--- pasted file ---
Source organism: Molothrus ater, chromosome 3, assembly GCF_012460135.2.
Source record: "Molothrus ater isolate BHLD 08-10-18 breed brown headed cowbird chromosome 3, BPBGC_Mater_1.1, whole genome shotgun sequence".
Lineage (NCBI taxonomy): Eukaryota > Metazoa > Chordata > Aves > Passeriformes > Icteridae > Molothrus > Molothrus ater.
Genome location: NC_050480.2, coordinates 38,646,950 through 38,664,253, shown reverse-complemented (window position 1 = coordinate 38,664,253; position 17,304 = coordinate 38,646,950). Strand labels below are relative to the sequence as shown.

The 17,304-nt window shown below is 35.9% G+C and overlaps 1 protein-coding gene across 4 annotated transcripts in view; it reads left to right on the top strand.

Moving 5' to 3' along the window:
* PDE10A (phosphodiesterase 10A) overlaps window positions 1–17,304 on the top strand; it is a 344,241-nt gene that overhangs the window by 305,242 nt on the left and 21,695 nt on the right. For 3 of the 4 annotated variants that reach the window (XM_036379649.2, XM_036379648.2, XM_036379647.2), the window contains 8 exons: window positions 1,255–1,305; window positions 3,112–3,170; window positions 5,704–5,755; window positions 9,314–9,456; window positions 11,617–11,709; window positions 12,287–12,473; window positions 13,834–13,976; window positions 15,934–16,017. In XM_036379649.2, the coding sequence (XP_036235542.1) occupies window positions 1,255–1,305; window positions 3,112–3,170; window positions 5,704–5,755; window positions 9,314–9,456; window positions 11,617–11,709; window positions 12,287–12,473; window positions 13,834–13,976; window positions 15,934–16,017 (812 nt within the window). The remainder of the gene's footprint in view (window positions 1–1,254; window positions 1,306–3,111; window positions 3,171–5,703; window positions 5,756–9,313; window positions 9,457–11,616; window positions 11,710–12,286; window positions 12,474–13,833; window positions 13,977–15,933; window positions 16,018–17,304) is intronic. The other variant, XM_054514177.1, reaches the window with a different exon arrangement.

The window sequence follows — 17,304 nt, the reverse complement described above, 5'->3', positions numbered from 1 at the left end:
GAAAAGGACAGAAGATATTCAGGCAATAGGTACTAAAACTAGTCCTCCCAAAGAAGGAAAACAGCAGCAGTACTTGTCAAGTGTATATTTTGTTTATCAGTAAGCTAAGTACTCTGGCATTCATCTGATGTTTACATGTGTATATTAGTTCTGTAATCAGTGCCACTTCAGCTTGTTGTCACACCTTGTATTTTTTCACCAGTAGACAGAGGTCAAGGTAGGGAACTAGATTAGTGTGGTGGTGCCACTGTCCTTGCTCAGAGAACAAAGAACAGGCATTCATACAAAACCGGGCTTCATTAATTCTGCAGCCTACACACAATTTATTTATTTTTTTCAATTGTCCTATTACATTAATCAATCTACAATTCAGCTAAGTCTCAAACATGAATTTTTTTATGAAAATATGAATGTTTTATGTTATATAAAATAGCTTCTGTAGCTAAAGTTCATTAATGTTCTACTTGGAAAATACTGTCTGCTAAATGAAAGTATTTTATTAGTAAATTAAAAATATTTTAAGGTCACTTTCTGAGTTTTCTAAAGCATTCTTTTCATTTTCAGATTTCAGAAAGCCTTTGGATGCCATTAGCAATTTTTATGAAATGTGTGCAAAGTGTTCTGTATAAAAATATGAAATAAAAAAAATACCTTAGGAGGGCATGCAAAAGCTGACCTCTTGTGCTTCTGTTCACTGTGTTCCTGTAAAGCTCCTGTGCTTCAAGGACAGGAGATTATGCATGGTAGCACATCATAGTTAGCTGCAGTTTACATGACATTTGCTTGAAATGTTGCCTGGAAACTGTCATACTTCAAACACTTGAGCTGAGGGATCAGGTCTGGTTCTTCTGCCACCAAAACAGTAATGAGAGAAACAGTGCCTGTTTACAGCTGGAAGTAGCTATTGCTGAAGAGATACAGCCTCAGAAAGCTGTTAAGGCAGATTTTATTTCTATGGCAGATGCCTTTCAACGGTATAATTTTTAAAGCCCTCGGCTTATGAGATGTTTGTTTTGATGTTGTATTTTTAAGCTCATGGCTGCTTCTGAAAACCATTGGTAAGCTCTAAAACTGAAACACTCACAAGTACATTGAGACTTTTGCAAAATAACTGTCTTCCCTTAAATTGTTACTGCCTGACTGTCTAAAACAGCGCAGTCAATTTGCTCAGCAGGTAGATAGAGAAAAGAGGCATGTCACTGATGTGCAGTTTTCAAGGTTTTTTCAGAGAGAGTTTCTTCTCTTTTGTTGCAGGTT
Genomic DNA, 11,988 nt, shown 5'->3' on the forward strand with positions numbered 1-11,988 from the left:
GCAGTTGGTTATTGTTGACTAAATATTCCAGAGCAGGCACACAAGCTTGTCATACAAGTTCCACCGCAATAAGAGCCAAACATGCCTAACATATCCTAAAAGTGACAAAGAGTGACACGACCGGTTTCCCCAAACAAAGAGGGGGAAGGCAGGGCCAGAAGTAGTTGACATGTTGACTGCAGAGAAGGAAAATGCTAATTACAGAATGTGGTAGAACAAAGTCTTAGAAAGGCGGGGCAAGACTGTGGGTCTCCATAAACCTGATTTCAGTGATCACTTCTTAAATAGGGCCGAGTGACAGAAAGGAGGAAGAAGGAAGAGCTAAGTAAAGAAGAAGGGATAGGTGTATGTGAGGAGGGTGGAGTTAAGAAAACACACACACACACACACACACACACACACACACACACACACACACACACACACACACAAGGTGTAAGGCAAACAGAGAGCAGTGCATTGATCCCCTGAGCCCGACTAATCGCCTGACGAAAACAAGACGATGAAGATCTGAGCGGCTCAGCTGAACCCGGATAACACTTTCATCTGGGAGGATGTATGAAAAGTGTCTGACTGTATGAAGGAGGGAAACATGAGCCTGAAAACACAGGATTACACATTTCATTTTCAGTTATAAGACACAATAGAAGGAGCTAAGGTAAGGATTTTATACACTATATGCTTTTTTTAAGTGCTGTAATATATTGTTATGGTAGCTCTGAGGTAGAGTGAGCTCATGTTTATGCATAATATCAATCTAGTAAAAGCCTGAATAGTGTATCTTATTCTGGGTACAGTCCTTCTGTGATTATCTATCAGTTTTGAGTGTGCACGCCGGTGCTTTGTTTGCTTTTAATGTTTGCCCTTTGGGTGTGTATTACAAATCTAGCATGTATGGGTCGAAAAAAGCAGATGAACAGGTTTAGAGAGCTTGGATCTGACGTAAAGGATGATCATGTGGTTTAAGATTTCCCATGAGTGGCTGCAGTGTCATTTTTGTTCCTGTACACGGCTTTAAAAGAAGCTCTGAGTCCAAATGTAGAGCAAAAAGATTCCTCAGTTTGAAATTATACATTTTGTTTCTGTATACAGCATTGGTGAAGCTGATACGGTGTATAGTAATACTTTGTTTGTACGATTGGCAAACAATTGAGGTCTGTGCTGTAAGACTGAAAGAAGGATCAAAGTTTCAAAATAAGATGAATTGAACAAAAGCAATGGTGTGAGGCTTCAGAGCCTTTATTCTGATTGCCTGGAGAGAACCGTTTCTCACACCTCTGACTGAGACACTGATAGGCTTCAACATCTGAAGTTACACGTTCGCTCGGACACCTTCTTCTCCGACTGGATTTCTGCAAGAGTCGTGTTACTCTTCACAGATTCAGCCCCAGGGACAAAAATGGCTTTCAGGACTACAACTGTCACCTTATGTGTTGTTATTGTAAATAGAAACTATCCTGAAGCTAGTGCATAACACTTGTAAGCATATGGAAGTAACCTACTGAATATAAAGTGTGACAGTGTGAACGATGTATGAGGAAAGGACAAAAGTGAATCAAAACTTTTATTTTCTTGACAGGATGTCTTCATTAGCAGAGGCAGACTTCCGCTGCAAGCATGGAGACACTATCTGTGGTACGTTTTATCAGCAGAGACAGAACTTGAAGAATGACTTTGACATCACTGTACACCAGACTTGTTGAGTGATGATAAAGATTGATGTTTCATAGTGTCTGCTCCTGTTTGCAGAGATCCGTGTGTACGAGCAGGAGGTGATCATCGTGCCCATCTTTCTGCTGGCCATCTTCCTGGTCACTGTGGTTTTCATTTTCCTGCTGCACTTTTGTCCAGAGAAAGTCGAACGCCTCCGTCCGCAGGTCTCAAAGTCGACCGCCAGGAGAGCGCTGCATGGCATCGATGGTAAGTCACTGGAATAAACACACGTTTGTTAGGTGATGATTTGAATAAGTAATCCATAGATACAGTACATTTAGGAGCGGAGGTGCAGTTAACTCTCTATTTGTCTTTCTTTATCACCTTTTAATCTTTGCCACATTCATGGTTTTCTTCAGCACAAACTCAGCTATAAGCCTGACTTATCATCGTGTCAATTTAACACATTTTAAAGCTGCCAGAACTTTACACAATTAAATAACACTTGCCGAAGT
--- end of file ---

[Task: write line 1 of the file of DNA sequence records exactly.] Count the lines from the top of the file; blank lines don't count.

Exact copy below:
Source organism: Molothrus ater, chromosome 3, assembly GCF_012460135.2.